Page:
Their first names are Rashidi and Rajabu, but that point is negligible as both boys will answer to either name and, after interviewing their mama last year, I'm not sure even she knows who's who - a bit strange since they are fraternal NOT identical twins.  We have since figured it out.... or at least made our decision which is which!

Back in our old classroom - a dilapidated, half-finished structure with just a dirt floor - we hosted frequent guests.  Here's one that distracted me for quite a while, as I wasn't sure if he was friend or foe....

Just as with haute couture, we've got pop culture covered here in Msaranga.  We all know what Miley is up to now, but remember her Disney days??

On a recent trip to Arusha, I parked in a lot next to this vehicle, the owner of which I VOW to find and make an offer.  Anybody who knows me knows I have a serious "crazy cat lady" element to my persona and, I tell you, this car MUST be mine!!

I think that's just about all I've got time - or battery power - for today, so let's end this piece on a positive note.  
Just next door to our classroom at Msaranga Primary is the Ward Office, the ground-level government headquarters in the area.  I submit schedules and reports and various other documents there regularly, which they supposedly keep on file.  Last time I popped in to drop something off, no one was around, but I peeped this sign on the wall and found it rather apropos. I wonder if it's in ward offices all around the country....?!

Sunday, May 17, 2015

Big Results Now

From a recent article in the Tanzania Daily News:


PM Lays Stress on Fair Learning

Dodoma — More strategic approaches are to be employed to improve the learning environment in the country, Premier Mizengo Pinda has said, insisting that providing education to the Tanzanian child is constitutional.

Officiating at the opening of Education Week here, the Prime Minister said there was no excuse for any child to miss out on schooling as the government was working round the clock to ensure its effective provision.

"Our constitution clearly states that every child must get education.  It is not a thing to be debated.  As government, we only have to do one thing - to ensure that every child gets it," he noted.

This year's Education Week started Monday, May 11th and is to run through Friday, May 15th under the theme 'Quality Education; the Child's Right for National Development.'

Mr. Pinda said that celebrating Education Week came at the right time when the country was joining the rest of the world in evaluating the Millennium Development Goals (MDGs).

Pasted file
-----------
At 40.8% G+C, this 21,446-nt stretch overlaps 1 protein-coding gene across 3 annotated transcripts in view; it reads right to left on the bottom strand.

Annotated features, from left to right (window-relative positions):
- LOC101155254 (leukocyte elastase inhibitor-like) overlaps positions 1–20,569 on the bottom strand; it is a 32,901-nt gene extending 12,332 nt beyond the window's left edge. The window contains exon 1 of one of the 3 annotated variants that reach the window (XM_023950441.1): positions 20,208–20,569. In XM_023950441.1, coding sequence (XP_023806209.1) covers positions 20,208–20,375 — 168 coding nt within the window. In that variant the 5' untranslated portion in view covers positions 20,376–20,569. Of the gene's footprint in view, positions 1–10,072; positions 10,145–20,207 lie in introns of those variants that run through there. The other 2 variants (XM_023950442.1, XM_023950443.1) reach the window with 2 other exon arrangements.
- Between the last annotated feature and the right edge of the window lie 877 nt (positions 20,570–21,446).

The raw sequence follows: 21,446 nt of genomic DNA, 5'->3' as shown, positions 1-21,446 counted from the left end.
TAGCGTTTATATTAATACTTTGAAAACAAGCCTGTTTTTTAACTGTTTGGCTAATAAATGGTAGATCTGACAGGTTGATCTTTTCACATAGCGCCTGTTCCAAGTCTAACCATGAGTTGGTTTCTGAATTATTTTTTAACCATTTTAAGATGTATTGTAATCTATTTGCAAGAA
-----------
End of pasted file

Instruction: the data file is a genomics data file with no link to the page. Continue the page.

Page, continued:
One of these MDGs was to ensure universal education for all, a thing which Mr. Pinda explained had been one of the priorities of the fourth phase of government.

The Prime Minister noted that marking Education Week was the government's brainchild to ensure effective implementation of the Big Results Now (BRN) initiative in the education sector.

He noted that the week includes exhibitions aimed at showcasing a number of successes so far recorded in the sector.

"Through these exhibitions, the general public will have enough time to learn the various achievements we have recorded since we started implementing the BRN initiative.

There are also number of challenges that we have faced; these are what we need the public to understand," he asserted.

The Premier added that apart from demonstrating achievements in the sector, Education Week was also a platform to honor students, teachers, councils, and regions which recorded outstanding performance in the Standard Seven and Form Four national examinations.

"We are doing this to motivate teachers and students to increase our efforts.  We are also creating friendly competition amongst our schools and students," he noted.

Wednesday, May 13, 2015

All the World's a Stage

And all the wavulana and wasichana merely players / They have their exits and their entrances / And one mvulana in his time plays many parts....

Here's hoping Will Shakespeare will forgive my liberty in re-arranging his poem and making it more Toa Nafasi-friendly....

The stage to which I refer is the above-pictured classroom and the players, the wavulana (boys) and wasichana (girls) are the new group of Toa Nafasians!  All of whom I am sure will shortly be assuming many new roles, like active, participatory, creative, and inspired students at Msaranga Primary School!!